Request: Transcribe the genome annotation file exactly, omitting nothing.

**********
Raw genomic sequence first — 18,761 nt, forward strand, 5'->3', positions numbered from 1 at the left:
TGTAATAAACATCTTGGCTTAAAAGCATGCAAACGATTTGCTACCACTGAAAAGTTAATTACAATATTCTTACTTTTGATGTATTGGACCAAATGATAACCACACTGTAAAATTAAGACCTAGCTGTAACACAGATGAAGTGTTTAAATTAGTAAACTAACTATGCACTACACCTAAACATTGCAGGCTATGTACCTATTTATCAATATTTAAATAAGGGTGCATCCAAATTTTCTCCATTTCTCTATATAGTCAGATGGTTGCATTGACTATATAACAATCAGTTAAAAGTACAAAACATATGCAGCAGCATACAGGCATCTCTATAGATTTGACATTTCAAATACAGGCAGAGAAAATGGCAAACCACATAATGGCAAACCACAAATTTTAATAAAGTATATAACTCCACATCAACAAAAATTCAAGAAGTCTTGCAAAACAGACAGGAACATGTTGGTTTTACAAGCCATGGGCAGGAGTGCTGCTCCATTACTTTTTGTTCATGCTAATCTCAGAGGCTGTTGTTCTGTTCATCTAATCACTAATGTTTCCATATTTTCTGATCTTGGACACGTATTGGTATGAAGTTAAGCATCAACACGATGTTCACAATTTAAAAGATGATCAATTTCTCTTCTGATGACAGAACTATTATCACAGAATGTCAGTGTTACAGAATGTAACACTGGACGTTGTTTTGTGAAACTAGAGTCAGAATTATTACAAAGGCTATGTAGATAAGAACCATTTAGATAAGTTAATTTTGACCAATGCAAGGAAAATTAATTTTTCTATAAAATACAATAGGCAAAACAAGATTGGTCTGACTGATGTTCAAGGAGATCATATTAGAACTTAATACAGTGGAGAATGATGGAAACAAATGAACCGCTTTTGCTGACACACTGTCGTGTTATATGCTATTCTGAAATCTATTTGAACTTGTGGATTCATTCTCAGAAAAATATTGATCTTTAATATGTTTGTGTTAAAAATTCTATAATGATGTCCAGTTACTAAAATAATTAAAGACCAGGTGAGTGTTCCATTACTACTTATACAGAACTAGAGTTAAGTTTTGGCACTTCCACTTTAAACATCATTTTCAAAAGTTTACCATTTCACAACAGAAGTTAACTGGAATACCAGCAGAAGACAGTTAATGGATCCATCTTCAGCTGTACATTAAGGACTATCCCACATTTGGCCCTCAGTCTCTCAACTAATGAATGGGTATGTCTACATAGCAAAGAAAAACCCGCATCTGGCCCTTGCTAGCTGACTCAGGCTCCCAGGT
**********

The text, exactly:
Raw genomic sequence first — 18,761 nt, forward strand, 5'->3', positions numbered from 1 at the left:
TGTAATAAACATCTTGGCTTAAAAGCATGCAAACGATTTGCTACCACTGAAAAGTTAATTACAATATTCTTACTTTTGATGTATTGGACCAAATGATAACCACACTGTAAAATTAAGACCTAGCTGTAACACAGATGAAGTGTTTAAATTAGTAAACTAACTATGCACTACACCTAAACATTGCAGGCTATGTACCTATTTATCAATATTTAAATAAGGGTGCATCCAAATTTTCTCCATTTCTCTATATAGTCAGATGGTTGCATTGACTATATAACAATCAGTTAAAAGTACAAAACATATGCAGCAGCATACAGGCATCTCTATAGATTTGACATTTCAAATACAGGCAGAGAAAATGGCAAACCACATAATGGCAAACCACAAATTTTAATAAAGTATATAACTCCACATCAACAAAAATTCAAGAAGTCTTGCAAAACAGACAGGAACATGTTGGTTTTACAAGCCATGGGCAGGAGTGCTGCTCCATTACTTTTTGTTCATGCTAATCTCAGAGGCTGTTGTTCTGTTCATCTAATCACTAATGTTTCCATATTTTCTGATCTTGGACACGTATTGGTATGAAGTTAAGCATCAACACGATGTTCACAATTTAAAAGATGATCAATTTCTCTTCTGATGACAGAACTATTATCACAGAATGTCAGTGTTACAGAATGTAACACTGGACGTTGTTTTGTGAAACTAGAGTCAGAATTATTACAAAGGCTATGTAGATAAGAACCATTTAGATAAGTTAATTTTGACCAATGCAAGGAAAATTAATTTTTCTATAAAATACAATAGGCAAAACAAGATTGGTCTGACTGATGTTCAAGGAGATCATATTAGAACTTAATACAGTGGAGAATGATGGAAACAAATGAACCGCTTTTGCTGACACACTGTCGTGTTATATGCTATTCTGAAATCTATTTGAACTTGTGGATTCATTCTCAGAAAAATATTGATCTTTAATATGTTTGTGTTAAAAATTCTATAATGATGTCCAGTTACTAAAATAATTAAAGACCAGGTGAGTGTTCCATTACTACTTATACAGAACTAGAGTTAAGTTTTGGCACTTCCACTTTAAACATCATTTTCAAAAGTTTACCATTTCACAACAGAAGTTAACTGGAATACCAGCAGAAGACAGTTAATGGATCCATCTTCAGCTGTACATTAAGGACTATCCCACATTTGGCCCTCAGTCTCTCAACTAATGAATGGGTATGTCTACATAGCAAAGAAAAACCCGCATCTGGCCCTTGCTAGCTGACTCAGGCTCCCAGGT